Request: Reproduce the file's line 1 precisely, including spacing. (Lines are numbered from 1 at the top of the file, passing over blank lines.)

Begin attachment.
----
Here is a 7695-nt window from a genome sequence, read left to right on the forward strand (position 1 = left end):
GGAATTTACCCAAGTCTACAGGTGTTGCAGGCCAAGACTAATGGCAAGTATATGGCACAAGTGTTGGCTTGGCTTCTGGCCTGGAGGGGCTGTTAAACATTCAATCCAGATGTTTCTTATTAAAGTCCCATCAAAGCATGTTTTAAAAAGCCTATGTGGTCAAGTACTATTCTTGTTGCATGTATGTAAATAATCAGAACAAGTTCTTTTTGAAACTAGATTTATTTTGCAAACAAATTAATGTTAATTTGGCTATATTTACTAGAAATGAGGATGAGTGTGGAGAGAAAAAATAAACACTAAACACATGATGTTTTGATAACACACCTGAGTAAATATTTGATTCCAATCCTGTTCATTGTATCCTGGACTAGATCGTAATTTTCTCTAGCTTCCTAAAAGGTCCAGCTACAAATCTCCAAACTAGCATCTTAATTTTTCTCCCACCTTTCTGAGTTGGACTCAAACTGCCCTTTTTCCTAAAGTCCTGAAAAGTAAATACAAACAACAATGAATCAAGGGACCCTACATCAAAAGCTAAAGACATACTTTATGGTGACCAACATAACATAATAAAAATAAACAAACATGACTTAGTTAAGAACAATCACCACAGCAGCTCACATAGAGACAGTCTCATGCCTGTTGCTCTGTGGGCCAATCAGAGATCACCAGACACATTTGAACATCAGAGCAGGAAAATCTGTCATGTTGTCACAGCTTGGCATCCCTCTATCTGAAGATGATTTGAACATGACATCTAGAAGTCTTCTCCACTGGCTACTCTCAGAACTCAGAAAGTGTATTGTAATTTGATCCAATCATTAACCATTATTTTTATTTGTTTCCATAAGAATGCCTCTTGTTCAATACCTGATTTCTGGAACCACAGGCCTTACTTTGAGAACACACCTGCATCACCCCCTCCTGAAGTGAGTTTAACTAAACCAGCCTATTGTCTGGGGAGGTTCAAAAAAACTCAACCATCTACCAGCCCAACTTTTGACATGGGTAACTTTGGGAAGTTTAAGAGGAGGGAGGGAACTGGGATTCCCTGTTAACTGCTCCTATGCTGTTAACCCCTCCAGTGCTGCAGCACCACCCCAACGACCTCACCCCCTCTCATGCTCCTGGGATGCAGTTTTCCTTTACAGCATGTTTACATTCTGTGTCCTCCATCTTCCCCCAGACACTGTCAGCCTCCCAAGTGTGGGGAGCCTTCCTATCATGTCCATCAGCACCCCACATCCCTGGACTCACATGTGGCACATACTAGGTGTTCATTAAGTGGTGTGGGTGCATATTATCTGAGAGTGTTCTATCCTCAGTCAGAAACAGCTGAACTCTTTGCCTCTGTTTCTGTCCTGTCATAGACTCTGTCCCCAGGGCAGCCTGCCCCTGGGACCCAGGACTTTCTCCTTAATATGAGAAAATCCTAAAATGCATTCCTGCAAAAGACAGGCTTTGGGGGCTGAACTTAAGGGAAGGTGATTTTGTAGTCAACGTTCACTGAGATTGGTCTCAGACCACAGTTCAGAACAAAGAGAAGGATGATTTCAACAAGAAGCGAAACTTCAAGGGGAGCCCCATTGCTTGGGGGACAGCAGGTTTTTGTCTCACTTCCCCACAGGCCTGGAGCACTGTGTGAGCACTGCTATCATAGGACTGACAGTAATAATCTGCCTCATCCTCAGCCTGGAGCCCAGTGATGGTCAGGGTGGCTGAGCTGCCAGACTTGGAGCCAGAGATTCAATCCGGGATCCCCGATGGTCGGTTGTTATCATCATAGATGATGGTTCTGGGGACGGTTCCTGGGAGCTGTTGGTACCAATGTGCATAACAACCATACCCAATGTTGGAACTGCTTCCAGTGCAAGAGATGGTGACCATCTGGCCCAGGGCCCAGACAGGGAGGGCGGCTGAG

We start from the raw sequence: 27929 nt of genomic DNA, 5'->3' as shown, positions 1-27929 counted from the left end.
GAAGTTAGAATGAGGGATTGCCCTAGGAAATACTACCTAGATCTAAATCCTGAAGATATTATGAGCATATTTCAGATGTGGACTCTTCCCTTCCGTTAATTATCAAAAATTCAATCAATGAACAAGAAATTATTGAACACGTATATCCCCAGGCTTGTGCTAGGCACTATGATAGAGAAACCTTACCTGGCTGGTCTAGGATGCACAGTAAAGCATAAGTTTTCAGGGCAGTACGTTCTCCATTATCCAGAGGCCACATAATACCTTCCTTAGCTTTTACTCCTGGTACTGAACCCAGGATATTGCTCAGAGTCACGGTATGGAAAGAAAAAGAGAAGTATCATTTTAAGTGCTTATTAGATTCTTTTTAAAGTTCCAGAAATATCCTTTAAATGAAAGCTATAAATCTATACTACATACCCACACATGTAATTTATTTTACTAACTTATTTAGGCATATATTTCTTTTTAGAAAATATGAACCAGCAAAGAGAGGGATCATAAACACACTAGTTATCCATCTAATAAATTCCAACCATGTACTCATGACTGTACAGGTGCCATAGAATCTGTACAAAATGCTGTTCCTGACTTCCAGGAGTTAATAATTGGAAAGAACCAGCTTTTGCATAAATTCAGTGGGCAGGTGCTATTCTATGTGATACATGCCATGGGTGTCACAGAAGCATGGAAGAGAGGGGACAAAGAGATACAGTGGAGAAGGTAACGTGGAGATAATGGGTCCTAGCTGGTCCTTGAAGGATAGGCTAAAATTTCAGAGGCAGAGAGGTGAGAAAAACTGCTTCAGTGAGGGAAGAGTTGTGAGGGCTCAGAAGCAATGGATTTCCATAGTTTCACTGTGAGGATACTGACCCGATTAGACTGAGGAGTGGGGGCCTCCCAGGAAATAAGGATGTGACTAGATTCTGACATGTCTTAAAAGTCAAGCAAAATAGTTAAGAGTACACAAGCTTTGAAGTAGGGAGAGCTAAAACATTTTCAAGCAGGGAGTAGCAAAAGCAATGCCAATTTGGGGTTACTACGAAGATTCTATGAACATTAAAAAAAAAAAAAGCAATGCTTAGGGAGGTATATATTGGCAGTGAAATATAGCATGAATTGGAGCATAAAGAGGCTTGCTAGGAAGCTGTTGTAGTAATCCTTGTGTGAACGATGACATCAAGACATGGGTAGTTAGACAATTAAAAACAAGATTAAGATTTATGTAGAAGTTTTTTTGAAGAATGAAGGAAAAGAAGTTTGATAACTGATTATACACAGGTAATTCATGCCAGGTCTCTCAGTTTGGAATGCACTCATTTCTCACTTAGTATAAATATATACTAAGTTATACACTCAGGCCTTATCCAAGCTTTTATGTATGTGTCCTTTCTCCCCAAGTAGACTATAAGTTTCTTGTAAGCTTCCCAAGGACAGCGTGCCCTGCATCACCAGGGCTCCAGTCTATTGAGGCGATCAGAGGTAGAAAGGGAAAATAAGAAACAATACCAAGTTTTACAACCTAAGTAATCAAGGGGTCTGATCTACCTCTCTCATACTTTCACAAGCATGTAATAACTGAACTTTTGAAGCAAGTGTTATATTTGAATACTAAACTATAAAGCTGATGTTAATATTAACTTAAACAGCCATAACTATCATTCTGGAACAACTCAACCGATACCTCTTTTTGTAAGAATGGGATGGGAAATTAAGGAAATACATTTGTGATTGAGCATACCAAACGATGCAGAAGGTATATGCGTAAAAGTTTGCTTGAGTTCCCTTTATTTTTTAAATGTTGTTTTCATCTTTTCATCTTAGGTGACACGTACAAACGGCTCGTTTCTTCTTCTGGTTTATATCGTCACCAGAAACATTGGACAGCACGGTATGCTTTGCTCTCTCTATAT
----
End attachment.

Here is a 7695-nt window from a genome sequence, read left to right on the forward strand (position 1 = left end):